Essential Tax Deductions for Non-Business Owners in New Zealand

Ever felt a pang of envy listening to your business-owning pals talk about their endless array of tax deductions? Accountant Sam Harith explores essential tax deductions available for employed individuals, shedding light on often-overlooked opportunities for tax relief in New Zealand.

Hi, accounting fans!

If you have business-owning friends, you may have heard them go on and on about all the ‘deductions’ they can claim. It’s true business owners can claim a fair amount of deductions for their business income.

What about non-business owners? Surely there is some form of tax relief for the non-employing employed?

In this article, we will look at some common deductions that non-business owners can make in Aotearoa New Zealand. Please note that if you are from a different tax jurisdiction, you may want to consult with a local tax agent for more info.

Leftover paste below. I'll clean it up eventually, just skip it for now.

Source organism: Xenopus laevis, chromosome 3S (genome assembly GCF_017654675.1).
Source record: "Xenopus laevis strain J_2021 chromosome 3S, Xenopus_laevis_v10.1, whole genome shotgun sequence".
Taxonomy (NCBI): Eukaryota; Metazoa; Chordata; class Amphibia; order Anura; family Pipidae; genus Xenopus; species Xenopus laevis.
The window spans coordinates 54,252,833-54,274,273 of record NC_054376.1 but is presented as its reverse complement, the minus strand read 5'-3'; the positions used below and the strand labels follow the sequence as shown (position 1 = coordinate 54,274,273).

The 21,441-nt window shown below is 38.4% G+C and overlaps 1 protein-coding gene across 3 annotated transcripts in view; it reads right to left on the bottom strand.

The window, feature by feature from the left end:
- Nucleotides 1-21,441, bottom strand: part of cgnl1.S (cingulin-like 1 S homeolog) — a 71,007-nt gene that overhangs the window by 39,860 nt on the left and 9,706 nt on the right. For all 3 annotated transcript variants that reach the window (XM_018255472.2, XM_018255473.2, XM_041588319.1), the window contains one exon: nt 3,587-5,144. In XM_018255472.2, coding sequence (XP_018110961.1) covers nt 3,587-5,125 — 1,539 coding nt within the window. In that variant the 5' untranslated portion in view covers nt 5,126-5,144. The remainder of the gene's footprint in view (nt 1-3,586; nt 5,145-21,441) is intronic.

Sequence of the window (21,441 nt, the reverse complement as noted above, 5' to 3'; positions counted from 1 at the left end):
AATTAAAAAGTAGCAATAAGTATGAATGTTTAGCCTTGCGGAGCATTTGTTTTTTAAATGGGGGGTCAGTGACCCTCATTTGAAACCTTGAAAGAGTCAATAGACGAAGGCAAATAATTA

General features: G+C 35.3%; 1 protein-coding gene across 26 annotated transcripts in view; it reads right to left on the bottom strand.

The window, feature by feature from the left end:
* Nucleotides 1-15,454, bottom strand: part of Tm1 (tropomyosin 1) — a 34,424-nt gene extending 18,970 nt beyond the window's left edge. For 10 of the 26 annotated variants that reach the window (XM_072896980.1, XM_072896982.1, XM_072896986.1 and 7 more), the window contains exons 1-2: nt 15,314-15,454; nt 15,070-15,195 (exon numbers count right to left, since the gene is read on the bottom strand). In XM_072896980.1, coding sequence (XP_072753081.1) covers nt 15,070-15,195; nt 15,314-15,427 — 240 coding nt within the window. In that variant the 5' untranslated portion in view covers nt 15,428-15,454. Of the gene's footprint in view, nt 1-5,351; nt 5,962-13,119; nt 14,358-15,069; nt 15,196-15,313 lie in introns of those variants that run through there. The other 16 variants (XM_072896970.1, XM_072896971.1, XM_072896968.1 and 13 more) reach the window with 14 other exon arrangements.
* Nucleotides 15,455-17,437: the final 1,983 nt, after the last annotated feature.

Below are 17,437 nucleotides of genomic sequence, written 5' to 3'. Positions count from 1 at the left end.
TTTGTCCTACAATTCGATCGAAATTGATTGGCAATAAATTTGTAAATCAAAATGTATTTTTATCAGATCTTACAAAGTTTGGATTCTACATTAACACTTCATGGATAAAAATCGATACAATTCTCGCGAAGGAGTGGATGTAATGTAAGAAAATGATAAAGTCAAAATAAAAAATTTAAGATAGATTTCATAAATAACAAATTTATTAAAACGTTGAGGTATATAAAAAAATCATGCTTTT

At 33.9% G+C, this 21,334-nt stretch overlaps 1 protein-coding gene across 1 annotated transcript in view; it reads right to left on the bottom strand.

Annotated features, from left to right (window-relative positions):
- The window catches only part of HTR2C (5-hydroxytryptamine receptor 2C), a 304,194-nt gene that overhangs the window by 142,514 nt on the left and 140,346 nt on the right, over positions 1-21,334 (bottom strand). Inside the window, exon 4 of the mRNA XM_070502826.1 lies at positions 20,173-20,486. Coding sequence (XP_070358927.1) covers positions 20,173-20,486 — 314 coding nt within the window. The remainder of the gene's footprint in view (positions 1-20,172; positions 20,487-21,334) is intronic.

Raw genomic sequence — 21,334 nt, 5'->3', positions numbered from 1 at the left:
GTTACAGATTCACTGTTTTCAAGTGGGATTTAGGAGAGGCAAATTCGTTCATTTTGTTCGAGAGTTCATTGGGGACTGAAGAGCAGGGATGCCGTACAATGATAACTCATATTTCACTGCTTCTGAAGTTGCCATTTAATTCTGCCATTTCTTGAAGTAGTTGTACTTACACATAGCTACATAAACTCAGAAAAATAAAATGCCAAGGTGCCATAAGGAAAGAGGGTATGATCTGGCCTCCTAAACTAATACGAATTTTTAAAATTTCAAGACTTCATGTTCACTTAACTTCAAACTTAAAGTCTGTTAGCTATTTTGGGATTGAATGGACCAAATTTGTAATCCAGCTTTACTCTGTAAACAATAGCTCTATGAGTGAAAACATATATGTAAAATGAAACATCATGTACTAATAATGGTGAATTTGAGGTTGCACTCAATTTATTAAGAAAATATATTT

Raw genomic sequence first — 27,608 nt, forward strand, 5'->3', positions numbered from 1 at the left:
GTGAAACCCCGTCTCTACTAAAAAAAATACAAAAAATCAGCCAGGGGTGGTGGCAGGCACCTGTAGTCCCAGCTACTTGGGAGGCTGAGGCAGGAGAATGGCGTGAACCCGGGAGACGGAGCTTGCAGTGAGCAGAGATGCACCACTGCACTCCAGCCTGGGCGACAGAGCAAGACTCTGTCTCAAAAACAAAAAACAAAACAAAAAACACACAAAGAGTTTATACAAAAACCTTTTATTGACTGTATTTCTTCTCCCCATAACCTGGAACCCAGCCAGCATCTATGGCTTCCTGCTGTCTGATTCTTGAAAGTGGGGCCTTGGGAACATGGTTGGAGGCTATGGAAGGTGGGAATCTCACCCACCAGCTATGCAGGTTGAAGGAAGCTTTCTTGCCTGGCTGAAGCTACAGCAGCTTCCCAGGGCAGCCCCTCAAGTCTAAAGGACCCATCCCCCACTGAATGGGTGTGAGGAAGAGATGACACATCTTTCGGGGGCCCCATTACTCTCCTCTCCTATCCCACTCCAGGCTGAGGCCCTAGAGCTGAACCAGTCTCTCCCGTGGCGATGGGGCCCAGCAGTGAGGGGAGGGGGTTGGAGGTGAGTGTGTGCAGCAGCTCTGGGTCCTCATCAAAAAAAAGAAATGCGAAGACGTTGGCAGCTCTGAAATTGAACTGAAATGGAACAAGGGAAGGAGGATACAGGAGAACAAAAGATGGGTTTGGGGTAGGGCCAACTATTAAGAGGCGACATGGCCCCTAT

We’re going to focus mainly on tax deductions for PAYE employees. So let’s get into it!

Expenses paid to your accountant

If you have paid an accountant or tax agent money to prepare your tax return — you can claim that expense against your income. I like reminding my clients that paying your accountant is 100% tax deductible. No questions about it!

You might point out the obvious though and say, “If I’m already paying tax as I earn, I don’t need an accountant”.

And you would be absolutely right! You don’t need an accountant if you have a PAYE salary.

However, if you have rental properties as an investment, you will want an accountant to help you put together your rental tax returns. Or you may have overseas share investments that trigger the foreign income fund (FIF) rules.